My recovery six years ago was good, but relatively more ordinary. It at least did not elicit any jaw dropping from the specialist. I recovered nicely, above average, but I do not think I recovered this well.
It was also striking to me after this 2016 surgery that I awakened from anesthesia crisply, with perfect clarity, as if from an unusually excellent night’s sleep. I do not remember a feeling at all like that from my corresponding 2010 recovery room awakening. I recall it as groggy and gradual, more as I would have expected. This may or may not be important or coincidental, but I note that a major effect of a low-carb ketogenic diet is a gradual transformation of preferred cellular fuel sources, including for the brain, so an effect like this is plausible. I have noticed clear improvements in sleep patterns following dietary changes and full anesthesia and sleep are related states.
There is certainly individual variation in recovery rates, but the interesting thing here is the rare opportunity to compare the same person recovering from two identical surgeries at two different times. Six years apart, these were the same surgeries, performed by the same surgeon, and conducted at the same clinic with the same anesthesiologist in the same room. They were for remarkably similar injuries. The surgeries were conducted a similar length of time after the initial incident (in both cases, after about eight months of “conservative” recovery and training efforts). I am the same person. Almost every factor was the same.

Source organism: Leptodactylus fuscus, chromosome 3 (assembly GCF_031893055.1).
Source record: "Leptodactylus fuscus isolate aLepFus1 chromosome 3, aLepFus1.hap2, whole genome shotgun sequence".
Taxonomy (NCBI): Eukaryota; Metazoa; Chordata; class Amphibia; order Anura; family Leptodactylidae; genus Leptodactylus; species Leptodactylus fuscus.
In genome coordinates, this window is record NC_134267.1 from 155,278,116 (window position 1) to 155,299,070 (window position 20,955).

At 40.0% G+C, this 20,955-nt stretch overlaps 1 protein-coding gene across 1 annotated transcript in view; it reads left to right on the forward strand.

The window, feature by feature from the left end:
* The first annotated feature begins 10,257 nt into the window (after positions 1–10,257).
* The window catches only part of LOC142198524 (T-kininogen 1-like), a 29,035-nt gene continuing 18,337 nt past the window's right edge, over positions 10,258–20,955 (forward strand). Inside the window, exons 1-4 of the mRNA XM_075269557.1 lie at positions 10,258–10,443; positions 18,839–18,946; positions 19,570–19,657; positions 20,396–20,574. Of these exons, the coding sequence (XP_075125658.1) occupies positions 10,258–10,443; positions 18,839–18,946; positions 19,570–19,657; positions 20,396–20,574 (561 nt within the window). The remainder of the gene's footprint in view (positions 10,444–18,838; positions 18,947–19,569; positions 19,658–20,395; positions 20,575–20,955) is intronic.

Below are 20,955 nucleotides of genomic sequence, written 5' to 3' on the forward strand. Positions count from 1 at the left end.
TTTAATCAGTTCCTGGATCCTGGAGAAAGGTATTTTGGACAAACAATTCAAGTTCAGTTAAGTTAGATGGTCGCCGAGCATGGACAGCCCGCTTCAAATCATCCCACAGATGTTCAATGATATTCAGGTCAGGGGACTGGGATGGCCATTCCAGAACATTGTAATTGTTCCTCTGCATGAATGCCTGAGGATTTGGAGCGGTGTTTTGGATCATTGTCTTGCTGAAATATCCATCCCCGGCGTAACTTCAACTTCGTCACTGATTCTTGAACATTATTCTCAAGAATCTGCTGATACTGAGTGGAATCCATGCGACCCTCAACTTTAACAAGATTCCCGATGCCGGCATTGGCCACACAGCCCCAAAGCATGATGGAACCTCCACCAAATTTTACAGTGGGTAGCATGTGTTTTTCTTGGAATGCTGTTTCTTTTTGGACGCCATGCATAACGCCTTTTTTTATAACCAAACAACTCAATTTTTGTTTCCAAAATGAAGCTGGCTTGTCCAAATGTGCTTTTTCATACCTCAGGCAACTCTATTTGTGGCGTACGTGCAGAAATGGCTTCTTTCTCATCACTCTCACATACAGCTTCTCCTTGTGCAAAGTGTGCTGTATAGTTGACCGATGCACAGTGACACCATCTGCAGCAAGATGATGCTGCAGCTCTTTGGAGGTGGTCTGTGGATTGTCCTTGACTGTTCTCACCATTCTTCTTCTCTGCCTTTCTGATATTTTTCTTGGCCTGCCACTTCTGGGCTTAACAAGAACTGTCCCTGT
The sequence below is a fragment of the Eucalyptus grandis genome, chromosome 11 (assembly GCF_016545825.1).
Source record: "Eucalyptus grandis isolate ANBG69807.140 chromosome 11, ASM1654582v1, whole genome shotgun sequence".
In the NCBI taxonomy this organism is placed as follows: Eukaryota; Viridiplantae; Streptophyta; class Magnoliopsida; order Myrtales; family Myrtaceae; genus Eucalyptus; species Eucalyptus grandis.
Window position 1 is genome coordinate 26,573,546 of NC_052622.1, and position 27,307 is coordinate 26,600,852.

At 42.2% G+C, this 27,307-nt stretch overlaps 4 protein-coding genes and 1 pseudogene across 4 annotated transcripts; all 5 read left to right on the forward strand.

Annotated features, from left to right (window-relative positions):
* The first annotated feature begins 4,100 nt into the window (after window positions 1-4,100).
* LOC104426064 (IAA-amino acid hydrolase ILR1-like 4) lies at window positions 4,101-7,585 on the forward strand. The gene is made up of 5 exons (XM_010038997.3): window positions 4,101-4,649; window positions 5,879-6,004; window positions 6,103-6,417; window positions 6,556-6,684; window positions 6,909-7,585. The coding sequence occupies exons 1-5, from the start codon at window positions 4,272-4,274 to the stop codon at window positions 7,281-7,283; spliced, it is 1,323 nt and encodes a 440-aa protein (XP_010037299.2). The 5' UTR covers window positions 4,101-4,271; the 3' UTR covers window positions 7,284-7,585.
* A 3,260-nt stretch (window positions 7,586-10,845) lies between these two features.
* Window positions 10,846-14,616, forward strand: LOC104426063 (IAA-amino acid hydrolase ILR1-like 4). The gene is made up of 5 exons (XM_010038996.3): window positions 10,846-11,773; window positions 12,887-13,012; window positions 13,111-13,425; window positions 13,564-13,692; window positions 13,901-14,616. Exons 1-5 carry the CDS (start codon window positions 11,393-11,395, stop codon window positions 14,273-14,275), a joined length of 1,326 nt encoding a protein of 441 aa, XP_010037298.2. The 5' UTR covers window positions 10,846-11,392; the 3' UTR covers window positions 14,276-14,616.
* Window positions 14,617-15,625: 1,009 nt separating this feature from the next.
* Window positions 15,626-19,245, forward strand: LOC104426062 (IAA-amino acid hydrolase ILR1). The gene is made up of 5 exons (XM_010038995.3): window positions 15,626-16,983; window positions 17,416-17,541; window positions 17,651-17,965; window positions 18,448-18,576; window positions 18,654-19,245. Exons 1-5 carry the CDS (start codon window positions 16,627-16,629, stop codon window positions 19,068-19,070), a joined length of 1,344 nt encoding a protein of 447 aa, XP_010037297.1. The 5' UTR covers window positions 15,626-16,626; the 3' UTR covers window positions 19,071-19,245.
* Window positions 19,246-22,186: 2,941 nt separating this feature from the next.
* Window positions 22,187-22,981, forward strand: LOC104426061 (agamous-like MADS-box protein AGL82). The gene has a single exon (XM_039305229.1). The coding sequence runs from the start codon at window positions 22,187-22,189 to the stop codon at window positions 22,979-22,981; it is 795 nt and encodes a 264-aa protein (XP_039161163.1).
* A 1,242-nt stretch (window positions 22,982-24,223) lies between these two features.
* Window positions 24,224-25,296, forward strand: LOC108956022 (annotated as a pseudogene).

So what changed between the two events?
First, I am six years older. But this would predict a slower recovery, not a notably faster one.
Second, I have completely changed my diet, including adding fasting periods. Both low-carb and fasting are known to reduce systemic inflammation compared with more conventional modern diets, with their high frequency, high refined carbs, and brutally high omega six. With lower systemic inflammation (call it immune-system noise), specific inflammation as a healing response at the surgery site (immune-system signal) might proceed with more appropriate focus on the local site and without undue exaggeration.
It was only several months after the 2010 surgery that I discovered The Primal Blueprint and first ditched grains, started even more thoroughly avoiding refined sugars, and replaced industrial processed seed (“vegetable”) oils with natural fats. Then, starting around 2013, I moved toward a still lower-carb, higher-fat whole food ketogenic approach. More recently, just within 2016, and mainly in the past few months, I have been trying out a largely carnivorous approach and have introduced more fasting and intermittent fasting as well.